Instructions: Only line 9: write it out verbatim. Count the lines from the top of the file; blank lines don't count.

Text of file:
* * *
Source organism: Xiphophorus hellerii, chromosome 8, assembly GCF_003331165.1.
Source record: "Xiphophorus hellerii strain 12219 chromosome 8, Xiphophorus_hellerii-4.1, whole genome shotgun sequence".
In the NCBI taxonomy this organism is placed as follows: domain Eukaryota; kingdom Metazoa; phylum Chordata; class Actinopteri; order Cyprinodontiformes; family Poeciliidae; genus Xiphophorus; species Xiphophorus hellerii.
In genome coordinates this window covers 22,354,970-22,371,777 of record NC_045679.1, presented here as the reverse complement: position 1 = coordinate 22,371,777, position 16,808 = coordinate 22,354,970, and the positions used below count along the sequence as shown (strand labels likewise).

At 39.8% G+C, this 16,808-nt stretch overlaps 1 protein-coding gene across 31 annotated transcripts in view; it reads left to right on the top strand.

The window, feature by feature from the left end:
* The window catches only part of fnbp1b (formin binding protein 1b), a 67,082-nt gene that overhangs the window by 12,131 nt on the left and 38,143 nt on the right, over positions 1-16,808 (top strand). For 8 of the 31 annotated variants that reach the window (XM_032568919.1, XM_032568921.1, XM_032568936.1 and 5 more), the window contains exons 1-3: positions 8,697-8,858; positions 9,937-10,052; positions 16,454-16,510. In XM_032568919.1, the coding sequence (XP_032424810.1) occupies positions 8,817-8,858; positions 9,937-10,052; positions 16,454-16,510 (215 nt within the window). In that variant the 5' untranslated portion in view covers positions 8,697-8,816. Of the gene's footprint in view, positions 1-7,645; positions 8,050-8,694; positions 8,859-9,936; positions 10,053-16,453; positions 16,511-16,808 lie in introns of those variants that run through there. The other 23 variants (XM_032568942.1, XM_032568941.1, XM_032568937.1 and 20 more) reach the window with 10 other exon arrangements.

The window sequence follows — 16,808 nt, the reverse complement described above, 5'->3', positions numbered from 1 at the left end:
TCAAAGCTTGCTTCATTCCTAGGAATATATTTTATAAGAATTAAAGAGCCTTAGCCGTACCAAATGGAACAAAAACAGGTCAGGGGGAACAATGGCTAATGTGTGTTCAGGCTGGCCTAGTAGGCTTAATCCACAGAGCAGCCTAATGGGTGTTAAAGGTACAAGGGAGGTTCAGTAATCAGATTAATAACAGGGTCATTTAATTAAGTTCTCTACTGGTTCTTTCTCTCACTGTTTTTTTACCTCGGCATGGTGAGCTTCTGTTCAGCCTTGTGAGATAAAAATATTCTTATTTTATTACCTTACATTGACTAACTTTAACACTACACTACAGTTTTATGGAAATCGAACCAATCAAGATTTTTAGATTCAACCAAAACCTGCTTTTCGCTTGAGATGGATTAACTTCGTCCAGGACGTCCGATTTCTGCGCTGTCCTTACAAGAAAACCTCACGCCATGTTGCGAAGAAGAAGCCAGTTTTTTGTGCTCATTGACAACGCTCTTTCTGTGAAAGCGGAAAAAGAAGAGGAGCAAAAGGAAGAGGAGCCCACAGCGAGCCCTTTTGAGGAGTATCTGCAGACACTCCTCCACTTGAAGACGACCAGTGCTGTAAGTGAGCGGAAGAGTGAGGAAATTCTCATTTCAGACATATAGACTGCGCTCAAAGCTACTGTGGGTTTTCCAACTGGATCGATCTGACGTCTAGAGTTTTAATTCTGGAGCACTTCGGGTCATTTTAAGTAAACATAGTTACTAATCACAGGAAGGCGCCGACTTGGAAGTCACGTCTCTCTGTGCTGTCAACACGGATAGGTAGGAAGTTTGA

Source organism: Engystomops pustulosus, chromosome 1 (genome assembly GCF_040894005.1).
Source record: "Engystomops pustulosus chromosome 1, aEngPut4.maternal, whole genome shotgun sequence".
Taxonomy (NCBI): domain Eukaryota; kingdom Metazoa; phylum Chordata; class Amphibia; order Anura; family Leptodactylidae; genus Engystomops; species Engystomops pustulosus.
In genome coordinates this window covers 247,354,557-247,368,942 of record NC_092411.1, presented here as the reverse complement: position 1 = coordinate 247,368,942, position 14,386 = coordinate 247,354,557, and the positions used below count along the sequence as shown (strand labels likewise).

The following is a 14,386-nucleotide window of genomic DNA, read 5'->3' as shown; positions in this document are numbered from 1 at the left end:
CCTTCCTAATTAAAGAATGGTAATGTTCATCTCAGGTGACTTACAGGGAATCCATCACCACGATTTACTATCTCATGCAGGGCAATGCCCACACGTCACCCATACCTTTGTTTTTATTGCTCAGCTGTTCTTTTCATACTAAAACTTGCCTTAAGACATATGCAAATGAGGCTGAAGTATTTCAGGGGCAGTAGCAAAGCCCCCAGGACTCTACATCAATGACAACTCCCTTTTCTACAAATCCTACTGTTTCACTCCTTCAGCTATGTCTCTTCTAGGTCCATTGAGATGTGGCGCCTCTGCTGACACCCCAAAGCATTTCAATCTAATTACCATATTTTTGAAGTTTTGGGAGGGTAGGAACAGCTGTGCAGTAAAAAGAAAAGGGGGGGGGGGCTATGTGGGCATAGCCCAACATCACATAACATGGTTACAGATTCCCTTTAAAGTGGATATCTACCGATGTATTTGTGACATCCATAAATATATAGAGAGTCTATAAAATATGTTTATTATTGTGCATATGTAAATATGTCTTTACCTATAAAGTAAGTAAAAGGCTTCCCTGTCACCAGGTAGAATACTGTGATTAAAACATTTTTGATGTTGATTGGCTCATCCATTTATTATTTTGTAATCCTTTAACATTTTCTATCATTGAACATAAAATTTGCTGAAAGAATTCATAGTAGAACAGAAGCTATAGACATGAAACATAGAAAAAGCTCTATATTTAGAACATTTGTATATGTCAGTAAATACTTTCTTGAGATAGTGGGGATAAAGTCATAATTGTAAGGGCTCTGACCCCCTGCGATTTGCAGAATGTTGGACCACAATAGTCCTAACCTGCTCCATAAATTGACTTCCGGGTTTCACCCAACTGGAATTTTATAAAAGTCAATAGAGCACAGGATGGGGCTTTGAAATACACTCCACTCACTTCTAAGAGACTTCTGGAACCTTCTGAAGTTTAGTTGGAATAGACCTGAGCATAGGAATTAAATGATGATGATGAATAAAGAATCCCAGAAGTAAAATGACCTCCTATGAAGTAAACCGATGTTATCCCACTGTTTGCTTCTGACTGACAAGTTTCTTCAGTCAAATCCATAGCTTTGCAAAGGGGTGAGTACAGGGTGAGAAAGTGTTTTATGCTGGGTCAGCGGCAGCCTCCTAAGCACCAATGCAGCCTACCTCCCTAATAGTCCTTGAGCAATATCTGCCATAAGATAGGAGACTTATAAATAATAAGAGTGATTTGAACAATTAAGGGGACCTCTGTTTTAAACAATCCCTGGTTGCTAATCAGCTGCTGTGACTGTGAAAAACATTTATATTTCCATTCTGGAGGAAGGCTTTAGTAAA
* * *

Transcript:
TCAAAGCTTGCTTCATTCCTAGGAATATATTTTATAAGAATTAAAGAGCCTTAGCCGTACCAAATGGAACAAAAACAGGTCAGGGGGAACAATGGCTAATGTGTGTTCAGGCTGGCCTAGTAGGCTTAATCCACAGAGCAGCCTAATGGGTGTTAAAGGTACAAGGGAGGTTCAGTAATCAGATTAATAACAGGGTCATTTAATTAAGTTCTCTACTGGTTCTTTCTCTCACTGTTTTTTTACCTCGGCATGGTGAGCTTCTGTTCAGCCTTGTGAGATAAAAATATTCTTATTTTATTACCTTACATTGACTAACTTTAACACTACACTACAGTTTTATGGAAATCGAACCAATCAAGATTTTTAGATTCAACCAAAACCTGCTTTTCGCTTGAGATGGATTAACTTCGTCCAGGACGTCCGATTTCTGCGCTGTCCTTACAAGAAAACCTCACGCCATGTTGCGAAGAAGAAGCCAGTTTTTTGTGCTCATTGACAACGCTCTTTCTGTGAAAGCGGAAAAAGAAGAGGAGCAAAAGGAAGAGGAGCCCACAGCGAGCCCTTTTGAGGAGTATCTGCAGACACTCCTCCACTTGAAGACGACCAGTGCTGTAAGTGAGCGGAAGAGTGAGGAAATTCTCATTTCAGACATATAGACTGCGCTCAAAGCTACTGTGGGTTTTCCAACTGGATCGATCTGACGTCTAGAGTTTTAATTCTGGAGCACTTCGGGTCATTTTAAGTAAACATAGTTACTAATCACAGGAAGGCGCCGACTTGGAAGTCACGTCTCTCTGTGCTGTCAACACGGATAGGTAGGAAGTTTGA